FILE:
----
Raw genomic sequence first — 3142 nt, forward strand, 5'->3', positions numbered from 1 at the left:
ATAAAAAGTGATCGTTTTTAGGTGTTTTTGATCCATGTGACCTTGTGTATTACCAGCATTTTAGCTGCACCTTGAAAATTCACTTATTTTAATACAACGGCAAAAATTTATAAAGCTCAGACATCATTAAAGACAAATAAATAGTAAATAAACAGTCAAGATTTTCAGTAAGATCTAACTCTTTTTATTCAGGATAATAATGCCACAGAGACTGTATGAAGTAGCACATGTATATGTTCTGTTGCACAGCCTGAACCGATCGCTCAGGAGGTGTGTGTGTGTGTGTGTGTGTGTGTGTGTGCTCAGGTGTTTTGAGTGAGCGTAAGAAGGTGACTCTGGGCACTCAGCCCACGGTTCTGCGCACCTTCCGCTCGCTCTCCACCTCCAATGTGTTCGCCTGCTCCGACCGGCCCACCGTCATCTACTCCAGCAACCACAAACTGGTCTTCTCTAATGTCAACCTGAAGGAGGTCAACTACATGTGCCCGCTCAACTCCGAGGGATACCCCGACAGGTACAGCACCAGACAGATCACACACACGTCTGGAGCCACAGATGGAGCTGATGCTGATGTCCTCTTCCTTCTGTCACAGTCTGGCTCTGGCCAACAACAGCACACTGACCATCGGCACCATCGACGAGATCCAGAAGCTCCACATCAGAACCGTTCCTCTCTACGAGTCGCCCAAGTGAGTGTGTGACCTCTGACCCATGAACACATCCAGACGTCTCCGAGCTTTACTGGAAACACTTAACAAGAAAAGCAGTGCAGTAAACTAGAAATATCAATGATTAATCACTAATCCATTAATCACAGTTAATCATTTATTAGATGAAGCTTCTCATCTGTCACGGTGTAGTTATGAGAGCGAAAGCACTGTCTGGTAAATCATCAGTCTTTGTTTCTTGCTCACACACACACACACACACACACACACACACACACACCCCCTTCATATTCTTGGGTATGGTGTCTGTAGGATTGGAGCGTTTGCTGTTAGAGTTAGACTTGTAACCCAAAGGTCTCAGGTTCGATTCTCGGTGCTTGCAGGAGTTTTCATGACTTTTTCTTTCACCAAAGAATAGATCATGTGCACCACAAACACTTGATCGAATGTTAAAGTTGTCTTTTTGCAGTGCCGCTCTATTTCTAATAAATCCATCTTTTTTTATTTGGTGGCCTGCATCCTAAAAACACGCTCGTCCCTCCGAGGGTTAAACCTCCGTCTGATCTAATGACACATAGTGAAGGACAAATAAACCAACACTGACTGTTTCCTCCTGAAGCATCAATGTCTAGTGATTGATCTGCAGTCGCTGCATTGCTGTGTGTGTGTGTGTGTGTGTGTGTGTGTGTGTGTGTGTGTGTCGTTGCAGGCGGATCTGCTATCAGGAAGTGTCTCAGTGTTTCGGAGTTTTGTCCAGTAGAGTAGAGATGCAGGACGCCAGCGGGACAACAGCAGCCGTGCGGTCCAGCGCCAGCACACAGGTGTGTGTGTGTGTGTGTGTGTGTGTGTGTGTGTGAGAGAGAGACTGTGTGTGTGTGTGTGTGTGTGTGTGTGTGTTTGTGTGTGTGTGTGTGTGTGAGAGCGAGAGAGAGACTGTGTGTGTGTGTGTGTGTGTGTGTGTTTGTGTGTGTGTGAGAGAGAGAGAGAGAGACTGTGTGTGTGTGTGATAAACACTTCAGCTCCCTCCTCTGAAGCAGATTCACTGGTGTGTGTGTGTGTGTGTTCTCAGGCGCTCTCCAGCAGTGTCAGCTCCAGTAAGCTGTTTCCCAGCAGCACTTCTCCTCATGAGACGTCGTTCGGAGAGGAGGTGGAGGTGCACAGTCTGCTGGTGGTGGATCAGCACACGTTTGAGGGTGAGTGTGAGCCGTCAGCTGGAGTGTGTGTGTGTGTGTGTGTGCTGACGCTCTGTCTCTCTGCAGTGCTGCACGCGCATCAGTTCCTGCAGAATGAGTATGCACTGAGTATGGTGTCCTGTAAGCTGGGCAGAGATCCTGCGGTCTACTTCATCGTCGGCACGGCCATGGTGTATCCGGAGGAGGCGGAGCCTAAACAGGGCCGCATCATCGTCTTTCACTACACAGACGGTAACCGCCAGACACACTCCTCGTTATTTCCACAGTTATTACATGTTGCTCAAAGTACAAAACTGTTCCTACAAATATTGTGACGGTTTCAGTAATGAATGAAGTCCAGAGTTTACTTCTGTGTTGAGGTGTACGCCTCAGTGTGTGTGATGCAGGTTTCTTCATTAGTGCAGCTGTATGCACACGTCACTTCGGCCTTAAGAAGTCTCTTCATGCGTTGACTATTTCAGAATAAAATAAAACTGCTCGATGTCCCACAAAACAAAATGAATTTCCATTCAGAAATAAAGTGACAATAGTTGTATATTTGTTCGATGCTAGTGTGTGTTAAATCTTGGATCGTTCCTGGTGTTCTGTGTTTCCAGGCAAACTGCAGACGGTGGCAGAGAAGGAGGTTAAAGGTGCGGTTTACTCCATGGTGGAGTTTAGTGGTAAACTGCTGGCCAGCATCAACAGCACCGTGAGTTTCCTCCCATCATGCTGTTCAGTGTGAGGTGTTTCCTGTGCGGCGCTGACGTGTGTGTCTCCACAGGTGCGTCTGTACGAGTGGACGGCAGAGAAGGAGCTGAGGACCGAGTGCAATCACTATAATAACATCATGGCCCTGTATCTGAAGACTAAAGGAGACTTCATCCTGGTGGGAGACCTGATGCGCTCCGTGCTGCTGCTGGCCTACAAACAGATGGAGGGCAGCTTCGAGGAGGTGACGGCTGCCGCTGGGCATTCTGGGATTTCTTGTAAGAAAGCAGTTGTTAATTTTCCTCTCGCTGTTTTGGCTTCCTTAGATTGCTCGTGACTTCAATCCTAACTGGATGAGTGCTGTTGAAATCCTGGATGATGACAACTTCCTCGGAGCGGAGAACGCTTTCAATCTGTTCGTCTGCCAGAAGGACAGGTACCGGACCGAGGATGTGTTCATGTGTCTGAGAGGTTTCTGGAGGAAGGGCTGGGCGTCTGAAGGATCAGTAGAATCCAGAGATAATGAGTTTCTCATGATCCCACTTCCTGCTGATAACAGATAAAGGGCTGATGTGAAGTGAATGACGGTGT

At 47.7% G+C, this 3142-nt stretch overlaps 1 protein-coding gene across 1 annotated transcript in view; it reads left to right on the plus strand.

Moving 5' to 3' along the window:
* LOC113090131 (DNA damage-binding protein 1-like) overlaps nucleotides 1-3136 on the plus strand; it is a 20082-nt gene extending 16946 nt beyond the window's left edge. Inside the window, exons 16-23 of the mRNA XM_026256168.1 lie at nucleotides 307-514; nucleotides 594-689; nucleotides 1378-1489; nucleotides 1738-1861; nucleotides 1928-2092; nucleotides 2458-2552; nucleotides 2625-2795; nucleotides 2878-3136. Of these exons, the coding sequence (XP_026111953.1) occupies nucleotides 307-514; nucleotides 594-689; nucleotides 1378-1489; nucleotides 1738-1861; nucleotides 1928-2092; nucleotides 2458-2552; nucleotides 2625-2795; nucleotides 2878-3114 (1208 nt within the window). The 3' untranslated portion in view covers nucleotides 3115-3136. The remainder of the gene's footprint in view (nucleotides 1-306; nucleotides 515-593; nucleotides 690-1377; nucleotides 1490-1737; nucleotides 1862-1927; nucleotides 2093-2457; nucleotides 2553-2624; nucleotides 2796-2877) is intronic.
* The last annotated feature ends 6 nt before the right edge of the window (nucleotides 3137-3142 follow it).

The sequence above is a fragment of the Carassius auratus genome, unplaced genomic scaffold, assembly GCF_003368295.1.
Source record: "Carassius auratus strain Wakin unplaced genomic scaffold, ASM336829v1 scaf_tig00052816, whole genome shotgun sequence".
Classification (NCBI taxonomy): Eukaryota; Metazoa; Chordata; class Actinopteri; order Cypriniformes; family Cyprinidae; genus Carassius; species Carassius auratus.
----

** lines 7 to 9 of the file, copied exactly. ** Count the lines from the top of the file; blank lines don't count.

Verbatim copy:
The sequence above is a fragment of the Carassius auratus genome, unplaced genomic scaffold, assembly GCF_003368295.1.
Source record: "Carassius auratus strain Wakin unplaced genomic scaffold, ASM336829v1 scaf_tig00052816, whole genome shotgun sequence".
Classification (NCBI taxonomy): Eukaryota; Metazoa; Chordata; class Actinopteri; order Cypriniformes; family Cyprinidae; genus Carassius; species Carassius auratus.